Responses to language barriers in consultations with refugees and asylum seekers: a telephone survey of Irish general practitioners.
AffiliationDepartment of General Practice, National University of Ireland, Galway, Ireland. email@example.com
Health Care Surveys
Health Services Accessibility
MetadataShow full item record
CitationResponses to language barriers in consultations with refugees and asylum seekers: a telephone survey of Irish general practitioners. 2008, 9:68 BMC Fam Pract
JournalBMC family practice
AbstractBACKGROUND: Refugees and asylum seekers experience language barriers in general practice. Qualitative studies have found that responses to language barriers in general practice are ad hoc with use of both professional interpreters and informal interpreters (patients' relatives or friends). However, the scale of the issues involved is unknown. This study quantifies the need for language assistance in general practice consultations and examines the experience of, and satisfaction with, methods of language assistance utilized. METHODS: Data were collected by telephone survey with general practitioners in a regional health authority in Ireland between July-August 2004. Each respondent was asked a series of questions about consulting with refugees and asylum seekers, the need for language assistance and the kind of language assistance used. RESULTS: There was a 70% (n = 56/80) response rate to the telephone survey. The majority of respondents (77%) said that they had experienced consultations with refugees and asylum seekers in which language assistance was required. Despite this, general practitioners in the majority of cases managed without an interpreter or used informal methods of interpretation. In fact, when given a choice general practitioners would more often choose informal over professional methods of interpretation despite the fact that confidentiality was a significant concern. CONCLUSION: The need for language assistance in consultations with refugees and asylum seekers in Irish general practice is high. General practitioners rely on informal responses. It is necessary to improve knowledge about the organisational contexts that shape general practitioners responses. We also recommend dialogue between general practitioners, patients and interpreters about the relative merits of informal and professional methods of interpretation so that general practitioners' choices are responsive to the needs of patients with limited English.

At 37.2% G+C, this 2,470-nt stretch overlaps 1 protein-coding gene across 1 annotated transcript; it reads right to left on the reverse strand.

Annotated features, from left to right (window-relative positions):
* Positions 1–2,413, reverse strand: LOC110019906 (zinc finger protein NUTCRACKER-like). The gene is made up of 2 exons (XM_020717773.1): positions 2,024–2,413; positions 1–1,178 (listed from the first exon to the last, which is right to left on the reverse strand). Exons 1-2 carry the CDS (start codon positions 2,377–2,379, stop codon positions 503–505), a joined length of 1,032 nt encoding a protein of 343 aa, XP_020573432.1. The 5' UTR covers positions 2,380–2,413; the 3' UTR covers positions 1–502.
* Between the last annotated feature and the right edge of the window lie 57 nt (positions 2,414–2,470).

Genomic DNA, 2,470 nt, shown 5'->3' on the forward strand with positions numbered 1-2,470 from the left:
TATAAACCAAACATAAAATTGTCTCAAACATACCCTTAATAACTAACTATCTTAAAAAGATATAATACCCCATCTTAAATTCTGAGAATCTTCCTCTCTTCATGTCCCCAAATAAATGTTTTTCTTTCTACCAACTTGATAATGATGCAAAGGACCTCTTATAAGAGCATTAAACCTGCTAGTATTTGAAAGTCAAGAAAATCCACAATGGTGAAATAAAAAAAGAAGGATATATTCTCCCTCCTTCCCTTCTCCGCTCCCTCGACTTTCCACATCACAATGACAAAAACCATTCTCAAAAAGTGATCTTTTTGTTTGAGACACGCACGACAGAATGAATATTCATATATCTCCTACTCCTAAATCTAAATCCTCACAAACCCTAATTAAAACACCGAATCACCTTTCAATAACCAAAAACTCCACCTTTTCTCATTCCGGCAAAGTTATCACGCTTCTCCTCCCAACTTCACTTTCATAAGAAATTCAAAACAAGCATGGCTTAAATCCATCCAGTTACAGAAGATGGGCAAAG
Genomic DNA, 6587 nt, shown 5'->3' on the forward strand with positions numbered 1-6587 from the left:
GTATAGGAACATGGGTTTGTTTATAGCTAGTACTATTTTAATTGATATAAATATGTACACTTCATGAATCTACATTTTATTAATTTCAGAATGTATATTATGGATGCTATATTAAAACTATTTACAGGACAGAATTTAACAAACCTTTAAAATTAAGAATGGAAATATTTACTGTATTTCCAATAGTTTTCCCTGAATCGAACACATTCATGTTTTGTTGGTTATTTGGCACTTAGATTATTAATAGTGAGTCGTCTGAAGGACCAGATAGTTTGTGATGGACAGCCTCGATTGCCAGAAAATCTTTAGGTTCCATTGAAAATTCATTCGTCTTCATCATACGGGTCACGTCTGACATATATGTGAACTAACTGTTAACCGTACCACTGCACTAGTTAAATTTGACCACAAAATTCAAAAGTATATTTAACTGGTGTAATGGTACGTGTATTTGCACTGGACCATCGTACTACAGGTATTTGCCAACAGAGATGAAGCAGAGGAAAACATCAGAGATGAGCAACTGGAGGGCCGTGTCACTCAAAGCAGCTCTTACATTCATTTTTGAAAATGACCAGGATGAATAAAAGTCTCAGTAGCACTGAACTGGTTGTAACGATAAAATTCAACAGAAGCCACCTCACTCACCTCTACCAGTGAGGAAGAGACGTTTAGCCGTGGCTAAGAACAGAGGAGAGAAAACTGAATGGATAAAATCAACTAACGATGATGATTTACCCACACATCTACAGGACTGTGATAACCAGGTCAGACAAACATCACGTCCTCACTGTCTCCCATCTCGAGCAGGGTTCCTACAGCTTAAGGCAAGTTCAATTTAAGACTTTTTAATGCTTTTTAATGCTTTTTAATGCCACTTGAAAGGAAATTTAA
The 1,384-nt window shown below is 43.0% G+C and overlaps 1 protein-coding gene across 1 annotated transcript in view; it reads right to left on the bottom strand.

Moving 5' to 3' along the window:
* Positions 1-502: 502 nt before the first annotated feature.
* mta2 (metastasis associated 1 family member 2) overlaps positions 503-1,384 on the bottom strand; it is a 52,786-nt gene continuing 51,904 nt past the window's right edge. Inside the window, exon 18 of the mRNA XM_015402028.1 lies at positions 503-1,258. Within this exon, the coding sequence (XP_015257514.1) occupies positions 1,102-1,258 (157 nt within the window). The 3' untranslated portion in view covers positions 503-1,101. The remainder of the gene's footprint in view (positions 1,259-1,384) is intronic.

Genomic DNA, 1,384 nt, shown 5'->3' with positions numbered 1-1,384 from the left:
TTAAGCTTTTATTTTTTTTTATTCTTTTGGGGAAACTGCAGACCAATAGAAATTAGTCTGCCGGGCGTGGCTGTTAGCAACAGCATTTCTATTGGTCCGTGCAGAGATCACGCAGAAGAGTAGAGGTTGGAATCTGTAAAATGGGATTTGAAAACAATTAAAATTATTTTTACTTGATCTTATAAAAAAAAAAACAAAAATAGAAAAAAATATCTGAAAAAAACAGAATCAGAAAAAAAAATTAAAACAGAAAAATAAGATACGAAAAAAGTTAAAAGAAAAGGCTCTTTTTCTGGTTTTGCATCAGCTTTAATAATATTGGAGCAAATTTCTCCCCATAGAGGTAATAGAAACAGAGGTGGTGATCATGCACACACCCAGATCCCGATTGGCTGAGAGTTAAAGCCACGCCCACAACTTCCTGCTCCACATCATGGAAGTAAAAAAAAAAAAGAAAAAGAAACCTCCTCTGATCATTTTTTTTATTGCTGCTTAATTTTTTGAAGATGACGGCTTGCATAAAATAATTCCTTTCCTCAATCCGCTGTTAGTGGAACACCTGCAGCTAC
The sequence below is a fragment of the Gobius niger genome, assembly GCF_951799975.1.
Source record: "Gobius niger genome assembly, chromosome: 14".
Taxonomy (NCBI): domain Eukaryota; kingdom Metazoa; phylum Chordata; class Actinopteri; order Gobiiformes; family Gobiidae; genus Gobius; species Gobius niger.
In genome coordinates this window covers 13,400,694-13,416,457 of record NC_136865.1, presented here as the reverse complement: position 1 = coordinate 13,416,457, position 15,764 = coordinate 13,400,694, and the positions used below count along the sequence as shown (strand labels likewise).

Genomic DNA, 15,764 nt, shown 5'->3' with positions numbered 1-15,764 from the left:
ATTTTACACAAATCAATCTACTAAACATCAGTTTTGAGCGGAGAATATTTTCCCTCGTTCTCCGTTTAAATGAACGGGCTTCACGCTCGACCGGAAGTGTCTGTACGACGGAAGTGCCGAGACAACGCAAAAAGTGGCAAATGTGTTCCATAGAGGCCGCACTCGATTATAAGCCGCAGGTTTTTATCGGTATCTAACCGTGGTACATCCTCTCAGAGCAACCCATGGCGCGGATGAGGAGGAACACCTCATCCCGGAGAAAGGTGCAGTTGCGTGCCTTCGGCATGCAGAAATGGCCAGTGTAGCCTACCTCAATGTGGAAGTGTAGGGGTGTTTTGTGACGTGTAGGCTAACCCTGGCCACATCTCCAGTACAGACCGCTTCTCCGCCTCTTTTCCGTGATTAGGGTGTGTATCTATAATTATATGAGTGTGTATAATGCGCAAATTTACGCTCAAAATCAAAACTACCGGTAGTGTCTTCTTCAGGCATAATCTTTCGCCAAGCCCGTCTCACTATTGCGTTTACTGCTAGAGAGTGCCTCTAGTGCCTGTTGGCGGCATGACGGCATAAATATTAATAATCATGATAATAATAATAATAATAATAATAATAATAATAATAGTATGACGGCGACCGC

- Arranging and negotiating the use of informal interpreters in general practice consultations: experiences of refugees and asylum seekers in the west of Ireland.
- Authors: MacFarlane A, Dzebisova Z, Karapish D, Kovacevic B, Ogbebor F, Okonkwo E
- Issue date: 2009 Jul
- [Asylum seekers and refugees in ambulatory health care: communication between physician and patient].
- Authors: Blöchliger C, Tanner M, Hatz C, Junghanss T
- Issue date: 1997 May 7
- "They think we're OK and we know we're not". A qualitative study of asylum seekers' access, knowledge and views to health care in the UK.
- Authors: O'Donnell CA, Higgins M, Chauhan R, Mullen K
- Issue date: 2007 May 30
- Experiences of refugees and asylum seekers in general practice: a qualitative study.
- Authors: Bhatia R, Wallace P
- Issue date: 2007 Aug 21
- [Asylum seekers and refugees in general practice: problems and possible developments].
- Authors: Blöchliger C, Junghanss T, Weiss R, Herzog C, Raeber PA, Tanner M, Hatz C
- Issue date: 1998